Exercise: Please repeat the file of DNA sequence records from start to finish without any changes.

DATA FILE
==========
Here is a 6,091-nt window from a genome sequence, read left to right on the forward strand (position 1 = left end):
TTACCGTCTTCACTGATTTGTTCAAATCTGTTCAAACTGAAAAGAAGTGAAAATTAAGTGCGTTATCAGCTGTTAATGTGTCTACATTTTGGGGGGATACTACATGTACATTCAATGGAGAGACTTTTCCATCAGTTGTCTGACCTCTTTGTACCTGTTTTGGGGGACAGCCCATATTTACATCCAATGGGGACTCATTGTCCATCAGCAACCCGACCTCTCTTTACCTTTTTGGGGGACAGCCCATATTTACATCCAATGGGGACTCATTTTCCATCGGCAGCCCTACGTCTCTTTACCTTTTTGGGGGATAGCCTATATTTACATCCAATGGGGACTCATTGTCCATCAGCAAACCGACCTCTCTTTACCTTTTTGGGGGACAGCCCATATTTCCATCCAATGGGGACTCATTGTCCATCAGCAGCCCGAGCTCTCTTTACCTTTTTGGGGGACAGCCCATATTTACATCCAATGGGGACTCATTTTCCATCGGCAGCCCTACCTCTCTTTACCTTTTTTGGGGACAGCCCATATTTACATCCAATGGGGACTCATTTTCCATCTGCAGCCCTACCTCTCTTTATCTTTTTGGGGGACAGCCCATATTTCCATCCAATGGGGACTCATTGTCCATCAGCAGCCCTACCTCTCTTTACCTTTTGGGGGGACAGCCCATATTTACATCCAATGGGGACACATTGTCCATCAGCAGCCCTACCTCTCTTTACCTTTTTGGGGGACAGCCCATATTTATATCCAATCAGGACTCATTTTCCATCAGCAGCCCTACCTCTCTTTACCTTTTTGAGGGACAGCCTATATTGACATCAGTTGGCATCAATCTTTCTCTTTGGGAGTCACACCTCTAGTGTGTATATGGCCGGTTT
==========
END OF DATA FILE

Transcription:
Here is a 6,091-nt window from a genome sequence, read left to right on the forward strand (position 1 = left end):
TTACCGTCTTCACTGATTTGTTCAAATCTGTTCAAACTGAAAAGAAGTGAAAATTAAGTGCGTTATCAGCTGTTAATGTGTCTACATTTTGGGGGGATACTACATGTACATTCAATGGAGAGACTTTTCCATCAGTTGTCTGACCTCTTTGTACCTGTTTTGGGGGACAGCCCATATTTACATCCAATGGGGACTCATTGTCCATCAGCAACCCGACCTCTCTTTACCTTTTTGGGGGACAGCCCATATTTACATCCAATGGGGACTCATTTTCCATCGGCAGCCCTACGTCTCTTTACCTTTTTGGGGGATAGCCTATATTTACATCCAATGGGGACTCATTGTCCATCAGCAAACCGACCTCTCTTTACCTTTTTGGGGGACAGCCCATATTTCCATCCAATGGGGACTCATTGTCCATCAGCAGCCCGAGCTCTCTTTACCTTTTTGGGGGACAGCCCATATTTACATCCAATGGGGACTCATTTTCCATCGGCAGCCCTACCTCTCTTTACCTTTTTTGGGGACAGCCCATATTTACATCCAATGGGGACTCATTTTCCATCTGCAGCCCTACCTCTCTTTATCTTTTTGGGGGACAGCCCATATTTCCATCCAATGGGGACTCATTGTCCATCAGCAGCCCTACCTCTCTTTACCTTTTGGGGGGACAGCCCATATTTACATCCAATGGGGACACATTGTCCATCAGCAGCCCTACCTCTCTTTACCTTTTTGGGGGACAGCCCATATTTATATCCAATCAGGACTCATTTTCCATCAGCAGCCCTACCTCTCTTTACCTTTTTGAGGGACAGCCTATATTGACATCAGTTGGCATCAATCTTTCTCTTTGGGAGTCACACCTCTAGTGTGTATATGGCCGGTTT